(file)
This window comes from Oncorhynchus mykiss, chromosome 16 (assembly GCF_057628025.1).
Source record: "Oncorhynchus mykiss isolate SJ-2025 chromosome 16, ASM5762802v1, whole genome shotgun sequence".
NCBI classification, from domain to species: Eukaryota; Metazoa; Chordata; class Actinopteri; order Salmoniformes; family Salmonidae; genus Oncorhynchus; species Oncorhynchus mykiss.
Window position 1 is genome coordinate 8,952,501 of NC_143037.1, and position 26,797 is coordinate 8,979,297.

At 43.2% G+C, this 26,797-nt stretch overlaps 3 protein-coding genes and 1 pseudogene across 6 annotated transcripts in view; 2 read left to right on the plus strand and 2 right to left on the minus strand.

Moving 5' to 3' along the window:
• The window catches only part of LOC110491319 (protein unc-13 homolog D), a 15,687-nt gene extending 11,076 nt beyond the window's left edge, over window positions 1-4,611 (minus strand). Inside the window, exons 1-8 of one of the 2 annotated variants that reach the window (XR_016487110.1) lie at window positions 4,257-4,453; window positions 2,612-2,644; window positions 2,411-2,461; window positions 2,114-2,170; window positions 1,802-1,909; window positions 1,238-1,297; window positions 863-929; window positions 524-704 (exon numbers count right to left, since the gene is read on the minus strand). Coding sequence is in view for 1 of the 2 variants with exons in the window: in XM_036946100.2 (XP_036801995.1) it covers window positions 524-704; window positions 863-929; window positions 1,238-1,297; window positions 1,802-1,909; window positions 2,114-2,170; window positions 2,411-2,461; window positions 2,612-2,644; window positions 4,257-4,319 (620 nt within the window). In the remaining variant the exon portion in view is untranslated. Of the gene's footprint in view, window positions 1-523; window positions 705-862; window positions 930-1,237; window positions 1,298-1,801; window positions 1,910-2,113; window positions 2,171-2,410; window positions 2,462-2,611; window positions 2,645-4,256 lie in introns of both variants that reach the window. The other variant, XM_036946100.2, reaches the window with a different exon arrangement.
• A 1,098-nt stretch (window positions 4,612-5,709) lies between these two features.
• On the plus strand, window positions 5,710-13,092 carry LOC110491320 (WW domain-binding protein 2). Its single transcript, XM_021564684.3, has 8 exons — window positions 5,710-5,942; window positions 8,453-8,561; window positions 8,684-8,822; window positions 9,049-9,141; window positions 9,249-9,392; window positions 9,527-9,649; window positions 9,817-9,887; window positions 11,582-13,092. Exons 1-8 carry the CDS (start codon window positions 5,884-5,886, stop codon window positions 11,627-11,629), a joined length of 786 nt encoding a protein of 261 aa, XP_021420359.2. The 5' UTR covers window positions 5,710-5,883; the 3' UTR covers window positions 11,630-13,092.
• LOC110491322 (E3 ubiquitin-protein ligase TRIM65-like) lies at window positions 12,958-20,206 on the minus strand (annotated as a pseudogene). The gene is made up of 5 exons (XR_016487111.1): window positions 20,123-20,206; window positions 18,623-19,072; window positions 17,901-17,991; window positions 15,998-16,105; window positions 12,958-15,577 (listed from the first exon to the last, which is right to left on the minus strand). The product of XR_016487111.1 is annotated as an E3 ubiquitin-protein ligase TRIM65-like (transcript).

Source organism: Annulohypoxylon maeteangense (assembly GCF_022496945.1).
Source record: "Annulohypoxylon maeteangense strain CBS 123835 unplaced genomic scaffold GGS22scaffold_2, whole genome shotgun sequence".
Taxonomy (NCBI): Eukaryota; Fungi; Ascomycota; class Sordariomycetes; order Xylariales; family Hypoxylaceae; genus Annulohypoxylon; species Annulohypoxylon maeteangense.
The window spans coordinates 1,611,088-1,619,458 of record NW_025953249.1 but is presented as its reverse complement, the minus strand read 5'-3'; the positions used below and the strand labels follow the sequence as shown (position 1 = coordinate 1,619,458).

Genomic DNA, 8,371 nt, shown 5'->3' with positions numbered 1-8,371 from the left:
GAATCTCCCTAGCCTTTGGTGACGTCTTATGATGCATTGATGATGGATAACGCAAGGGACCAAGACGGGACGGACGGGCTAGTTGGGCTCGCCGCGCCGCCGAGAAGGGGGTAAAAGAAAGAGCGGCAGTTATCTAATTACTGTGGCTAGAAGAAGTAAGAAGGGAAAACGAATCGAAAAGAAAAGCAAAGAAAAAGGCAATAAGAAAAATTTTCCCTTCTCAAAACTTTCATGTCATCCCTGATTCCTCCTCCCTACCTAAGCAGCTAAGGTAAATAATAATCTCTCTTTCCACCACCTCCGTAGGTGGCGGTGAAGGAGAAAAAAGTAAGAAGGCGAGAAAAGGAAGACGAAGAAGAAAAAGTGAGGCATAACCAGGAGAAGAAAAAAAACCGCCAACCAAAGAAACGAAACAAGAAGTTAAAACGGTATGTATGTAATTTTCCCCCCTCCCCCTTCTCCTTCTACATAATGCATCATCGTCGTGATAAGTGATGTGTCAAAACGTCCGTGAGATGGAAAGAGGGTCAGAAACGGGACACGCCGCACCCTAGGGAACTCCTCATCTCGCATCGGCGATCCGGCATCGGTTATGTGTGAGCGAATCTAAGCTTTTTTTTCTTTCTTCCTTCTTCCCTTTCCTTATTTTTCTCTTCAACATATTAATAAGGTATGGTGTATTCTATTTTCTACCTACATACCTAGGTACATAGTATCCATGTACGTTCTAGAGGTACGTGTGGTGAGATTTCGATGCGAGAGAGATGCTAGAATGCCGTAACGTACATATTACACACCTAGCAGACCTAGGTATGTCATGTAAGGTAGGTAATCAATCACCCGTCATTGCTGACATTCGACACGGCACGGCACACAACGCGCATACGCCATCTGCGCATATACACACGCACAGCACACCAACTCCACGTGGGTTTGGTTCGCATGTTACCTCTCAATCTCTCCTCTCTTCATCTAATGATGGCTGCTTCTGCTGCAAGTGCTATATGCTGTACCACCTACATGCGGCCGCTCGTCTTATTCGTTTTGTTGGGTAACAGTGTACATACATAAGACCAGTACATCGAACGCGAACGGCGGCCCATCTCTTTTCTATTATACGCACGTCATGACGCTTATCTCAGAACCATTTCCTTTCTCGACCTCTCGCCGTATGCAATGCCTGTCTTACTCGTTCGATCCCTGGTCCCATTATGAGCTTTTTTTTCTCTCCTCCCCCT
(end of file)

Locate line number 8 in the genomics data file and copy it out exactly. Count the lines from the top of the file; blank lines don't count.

• A 1,098-nt stretch (window positions 4,612-5,709) lies between these two features.